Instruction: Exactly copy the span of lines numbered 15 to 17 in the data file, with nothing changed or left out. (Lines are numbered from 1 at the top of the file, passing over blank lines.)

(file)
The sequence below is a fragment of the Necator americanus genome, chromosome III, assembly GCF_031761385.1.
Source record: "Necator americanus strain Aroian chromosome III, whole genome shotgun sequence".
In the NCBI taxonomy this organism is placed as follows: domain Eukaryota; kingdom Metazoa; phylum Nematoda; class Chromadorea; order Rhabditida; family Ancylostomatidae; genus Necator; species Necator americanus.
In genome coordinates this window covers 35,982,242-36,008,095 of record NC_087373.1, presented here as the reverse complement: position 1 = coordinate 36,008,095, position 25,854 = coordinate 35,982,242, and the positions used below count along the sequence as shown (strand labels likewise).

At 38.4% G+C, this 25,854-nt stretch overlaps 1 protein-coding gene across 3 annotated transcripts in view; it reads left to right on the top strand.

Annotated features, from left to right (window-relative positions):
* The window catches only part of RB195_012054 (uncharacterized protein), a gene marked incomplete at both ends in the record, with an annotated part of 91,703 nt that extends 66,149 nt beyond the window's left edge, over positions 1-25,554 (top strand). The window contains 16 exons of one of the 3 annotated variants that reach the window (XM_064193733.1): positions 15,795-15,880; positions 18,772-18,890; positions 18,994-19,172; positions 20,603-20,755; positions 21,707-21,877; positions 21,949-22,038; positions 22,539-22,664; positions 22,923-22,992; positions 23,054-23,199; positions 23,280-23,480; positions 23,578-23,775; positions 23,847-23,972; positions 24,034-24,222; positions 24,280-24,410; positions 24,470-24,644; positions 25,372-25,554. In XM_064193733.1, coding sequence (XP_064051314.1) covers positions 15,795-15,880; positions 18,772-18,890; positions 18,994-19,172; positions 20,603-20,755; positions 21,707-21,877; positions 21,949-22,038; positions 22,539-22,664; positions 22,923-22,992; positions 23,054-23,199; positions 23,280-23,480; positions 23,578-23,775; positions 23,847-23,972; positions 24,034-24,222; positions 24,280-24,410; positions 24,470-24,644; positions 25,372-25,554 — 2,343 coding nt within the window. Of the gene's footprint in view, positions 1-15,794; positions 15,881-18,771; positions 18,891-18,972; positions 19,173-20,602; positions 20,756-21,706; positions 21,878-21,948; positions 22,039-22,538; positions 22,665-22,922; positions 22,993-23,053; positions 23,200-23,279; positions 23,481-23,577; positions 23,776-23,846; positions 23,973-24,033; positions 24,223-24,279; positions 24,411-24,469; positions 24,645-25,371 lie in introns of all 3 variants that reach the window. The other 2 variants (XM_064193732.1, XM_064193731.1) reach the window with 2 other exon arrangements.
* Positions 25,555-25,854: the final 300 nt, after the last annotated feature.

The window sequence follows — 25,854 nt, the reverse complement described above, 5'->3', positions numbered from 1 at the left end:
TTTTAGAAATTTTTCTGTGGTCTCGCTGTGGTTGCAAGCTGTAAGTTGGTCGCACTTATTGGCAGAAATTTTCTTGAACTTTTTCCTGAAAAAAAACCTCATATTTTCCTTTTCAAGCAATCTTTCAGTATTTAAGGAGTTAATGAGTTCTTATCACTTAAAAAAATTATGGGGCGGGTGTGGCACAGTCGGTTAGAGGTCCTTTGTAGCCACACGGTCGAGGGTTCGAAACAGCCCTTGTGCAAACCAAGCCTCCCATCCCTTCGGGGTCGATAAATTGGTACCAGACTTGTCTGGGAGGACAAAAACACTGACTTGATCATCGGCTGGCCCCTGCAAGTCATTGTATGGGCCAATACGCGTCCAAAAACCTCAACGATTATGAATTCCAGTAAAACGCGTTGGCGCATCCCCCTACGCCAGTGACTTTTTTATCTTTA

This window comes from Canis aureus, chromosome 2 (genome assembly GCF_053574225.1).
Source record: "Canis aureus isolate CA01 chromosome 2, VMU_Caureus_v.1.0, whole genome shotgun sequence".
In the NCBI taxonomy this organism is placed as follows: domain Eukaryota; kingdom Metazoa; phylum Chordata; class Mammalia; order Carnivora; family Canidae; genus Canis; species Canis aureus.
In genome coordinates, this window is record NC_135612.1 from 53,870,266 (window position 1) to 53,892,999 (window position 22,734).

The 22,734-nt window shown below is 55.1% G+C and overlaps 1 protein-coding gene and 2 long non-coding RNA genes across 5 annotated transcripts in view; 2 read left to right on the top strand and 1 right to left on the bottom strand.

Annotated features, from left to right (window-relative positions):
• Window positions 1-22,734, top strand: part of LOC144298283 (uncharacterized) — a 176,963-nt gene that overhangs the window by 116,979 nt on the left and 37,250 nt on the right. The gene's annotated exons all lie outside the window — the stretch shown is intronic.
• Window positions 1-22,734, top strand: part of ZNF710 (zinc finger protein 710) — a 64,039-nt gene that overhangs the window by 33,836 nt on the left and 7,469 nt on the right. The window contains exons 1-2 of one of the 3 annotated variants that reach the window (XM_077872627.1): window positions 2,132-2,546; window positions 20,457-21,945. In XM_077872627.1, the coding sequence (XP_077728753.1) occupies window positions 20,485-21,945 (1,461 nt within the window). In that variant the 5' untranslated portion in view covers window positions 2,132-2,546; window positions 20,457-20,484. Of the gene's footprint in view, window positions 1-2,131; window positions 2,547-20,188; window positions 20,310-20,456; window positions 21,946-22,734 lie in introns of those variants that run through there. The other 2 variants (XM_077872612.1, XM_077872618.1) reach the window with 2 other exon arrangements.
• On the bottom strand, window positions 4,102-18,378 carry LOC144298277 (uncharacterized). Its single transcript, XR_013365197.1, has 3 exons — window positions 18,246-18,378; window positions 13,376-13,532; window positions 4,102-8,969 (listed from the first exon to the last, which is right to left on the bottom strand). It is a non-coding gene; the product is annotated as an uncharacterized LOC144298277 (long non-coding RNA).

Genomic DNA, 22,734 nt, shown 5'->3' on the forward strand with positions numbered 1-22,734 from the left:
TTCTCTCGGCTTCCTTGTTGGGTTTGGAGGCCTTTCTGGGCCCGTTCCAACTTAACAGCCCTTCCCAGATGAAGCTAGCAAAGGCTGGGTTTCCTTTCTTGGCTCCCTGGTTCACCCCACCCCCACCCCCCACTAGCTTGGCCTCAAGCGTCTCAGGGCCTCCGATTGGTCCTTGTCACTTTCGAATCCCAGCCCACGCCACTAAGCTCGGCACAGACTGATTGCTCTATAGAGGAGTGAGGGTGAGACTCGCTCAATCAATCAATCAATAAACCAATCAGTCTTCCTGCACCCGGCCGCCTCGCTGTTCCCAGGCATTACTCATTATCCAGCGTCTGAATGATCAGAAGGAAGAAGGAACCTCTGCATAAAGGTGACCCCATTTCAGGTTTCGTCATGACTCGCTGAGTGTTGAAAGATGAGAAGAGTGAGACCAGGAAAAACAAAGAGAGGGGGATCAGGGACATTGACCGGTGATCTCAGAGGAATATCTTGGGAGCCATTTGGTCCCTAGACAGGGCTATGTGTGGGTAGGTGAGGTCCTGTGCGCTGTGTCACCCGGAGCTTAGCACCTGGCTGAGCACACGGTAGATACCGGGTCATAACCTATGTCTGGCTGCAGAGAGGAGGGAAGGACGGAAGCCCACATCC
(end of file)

The 22,734-nt window shown below is 55.1% G+C and overlaps 1 protein-coding gene and 2 long non-coding RNA genes across 5 annotated transcripts in view; 2 read left to right on the top strand and 1 right to left on the bottom strand.

Annotated features, from left to right (window-relative positions):
• Window positions 1-22,734, top strand: part of LOC144298283 (uncharacterized) — a 176,963-nt gene that overhangs the window by 116,979 nt on the left and 37,250 nt on the right. The gene's annotated exons all lie outside the window — the stretch shown is intronic.